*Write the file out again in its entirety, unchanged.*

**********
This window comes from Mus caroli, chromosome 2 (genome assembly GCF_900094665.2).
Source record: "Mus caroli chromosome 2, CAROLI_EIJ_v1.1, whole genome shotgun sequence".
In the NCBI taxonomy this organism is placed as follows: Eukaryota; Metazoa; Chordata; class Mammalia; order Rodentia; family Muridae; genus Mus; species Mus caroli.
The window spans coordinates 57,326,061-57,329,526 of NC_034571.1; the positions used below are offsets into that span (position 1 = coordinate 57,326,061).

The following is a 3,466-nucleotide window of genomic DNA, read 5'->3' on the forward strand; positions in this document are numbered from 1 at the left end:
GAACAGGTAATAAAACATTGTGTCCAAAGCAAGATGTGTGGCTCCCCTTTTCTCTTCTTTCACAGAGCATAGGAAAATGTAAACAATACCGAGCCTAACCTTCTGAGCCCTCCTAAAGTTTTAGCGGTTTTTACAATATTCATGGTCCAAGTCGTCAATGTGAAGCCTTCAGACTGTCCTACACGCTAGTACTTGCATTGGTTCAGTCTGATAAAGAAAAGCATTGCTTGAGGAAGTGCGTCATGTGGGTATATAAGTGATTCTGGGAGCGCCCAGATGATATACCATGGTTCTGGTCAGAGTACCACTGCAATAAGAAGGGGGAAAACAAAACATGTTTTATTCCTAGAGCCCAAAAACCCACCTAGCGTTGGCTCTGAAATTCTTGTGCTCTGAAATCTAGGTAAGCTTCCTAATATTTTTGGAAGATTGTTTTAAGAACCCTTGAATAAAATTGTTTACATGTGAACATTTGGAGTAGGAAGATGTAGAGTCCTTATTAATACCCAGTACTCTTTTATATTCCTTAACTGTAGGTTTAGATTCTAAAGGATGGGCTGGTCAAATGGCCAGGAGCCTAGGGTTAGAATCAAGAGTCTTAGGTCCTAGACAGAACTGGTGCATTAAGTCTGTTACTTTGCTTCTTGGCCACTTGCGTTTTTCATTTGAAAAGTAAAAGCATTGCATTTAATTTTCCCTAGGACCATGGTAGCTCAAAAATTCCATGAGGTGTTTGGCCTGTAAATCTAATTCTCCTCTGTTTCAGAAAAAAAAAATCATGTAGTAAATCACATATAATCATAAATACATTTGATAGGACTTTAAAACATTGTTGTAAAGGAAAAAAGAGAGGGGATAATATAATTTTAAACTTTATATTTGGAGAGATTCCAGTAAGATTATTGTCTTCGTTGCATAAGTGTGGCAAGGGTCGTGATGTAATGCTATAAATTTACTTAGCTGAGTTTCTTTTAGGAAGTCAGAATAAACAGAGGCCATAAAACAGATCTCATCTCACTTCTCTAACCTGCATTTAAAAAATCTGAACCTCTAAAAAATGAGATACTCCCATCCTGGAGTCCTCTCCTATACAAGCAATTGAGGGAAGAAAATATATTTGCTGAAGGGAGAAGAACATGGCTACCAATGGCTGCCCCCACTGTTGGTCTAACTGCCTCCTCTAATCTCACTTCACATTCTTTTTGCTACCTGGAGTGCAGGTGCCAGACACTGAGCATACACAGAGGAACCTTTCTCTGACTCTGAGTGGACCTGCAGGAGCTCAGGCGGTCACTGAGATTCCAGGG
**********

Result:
This window comes from Mus caroli, chromosome 2 (genome assembly GCF_900094665.2).
Source record: "Mus caroli chromosome 2, CAROLI_EIJ_v1.1, whole genome shotgun sequence".
In the NCBI taxonomy this organism is placed as follows: Eukaryota; Metazoa; Chordata; class Mammalia; order Rodentia; family Muridae; genus Mus; species Mus caroli.
The window spans coordinates 57,326,061-57,329,526 of NC_034571.1; the positions used below are offsets into that span (position 1 = coordinate 57,326,061).

The following is a 3,466-nucleotide window of genomic DNA, read 5'->3' on the forward strand; positions in this document are numbered from 1 at the left end:
GAACAGGTAATAAAACATTGTGTCCAAAGCAAGATGTGTGGCTCCCCTTTTCTCTTCTTTCACAGAGCATAGGAAAATGTAAACAATACCGAGCCTAACCTTCTGAGCCCTCCTAAAGTTTTAGCGGTTTTTACAATATTCATGGTCCAAGTCGTCAATGTGAAGCCTTCAGACTGTCCTACACGCTAGTACTTGCATTGGTTCAGTCTGATAAAGAAAAGCATTGCTTGAGGAAGTGCGTCATGTGGGTATATAAGTGATTCTGGGAGCGCCCAGATGATATACCATGGTTCTGGTCAGAGTACCACTGCAATAAGAAGGGGGAAAACAAAACATGTTTTATTCCTAGAGCCCAAAAACCCACCTAGCGTTGGCTCTGAAATTCTTGTGCTCTGAAATCTAGGTAAGCTTCCTAATATTTTTGGAAGATTGTTTTAAGAACCCTTGAATAAAATTGTTTACATGTGAACATTTGGAGTAGGAAGATGTAGAGTCCTTATTAATACCCAGTACTCTTTTATATTCCTTAACTGTAGGTTTAGATTCTAAAGGATGGGCTGGTCAAATGGCCAGGAGCCTAGGGTTAGAATCAAGAGTCTTAGGTCCTAGACAGAACTGGTGCATTAAGTCTGTTACTTTGCTTCTTGGCCACTTGCGTTTTTCATTTGAAAAGTAAAAGCATTGCATTTAATTTTCCCTAGGACCATGGTAGCTCAAAAATTCCATGAGGTGTTTGGCCTGTAAATCTAATTCTCCTCTGTTTCAGAAAAAAAAAATCATGTAGTAAATCACATATAATCATAAATACATTTGATAGGACTTTAAAACATTGTTGTAAAGGAAAAAAGAGAGGGGATAATATAATTTTAAACTTTATATTTGGAGAGATTCCAGTAAGATTATTGTCTTCGTTGCATAAGTGTGGCAAGGGTCGTGATGTAATGCTATAAATTTACTTAGCTGAGTTTCTTTTAGGAAGTCAGAATAAACAGAGGCCATAAAACAGATCTCATCTCACTTCTCTAACCTGCATTTAAAAAATCTGAACCTCTAAAAAATGAGATACTCCCATCCTGGAGTCCTCTCCTATACAAGCAATTGAGGGAAGAAAATATATTTGCTGAAGGGAGAAGAACATGGCTACCAATGGCTGCCCCCACTGTTGGTCTAACTGCCTCCTCTAATCTCACTTCACATTCTTTTTGCTACCTGGAGTGCAGGTGCCAGACACTGAGCATACACAGAGGAACCTTTCTCTGACTCTGAGTGGACCTGCAGGAGCTCAGGCGGTCACTGAGATTCCAGGG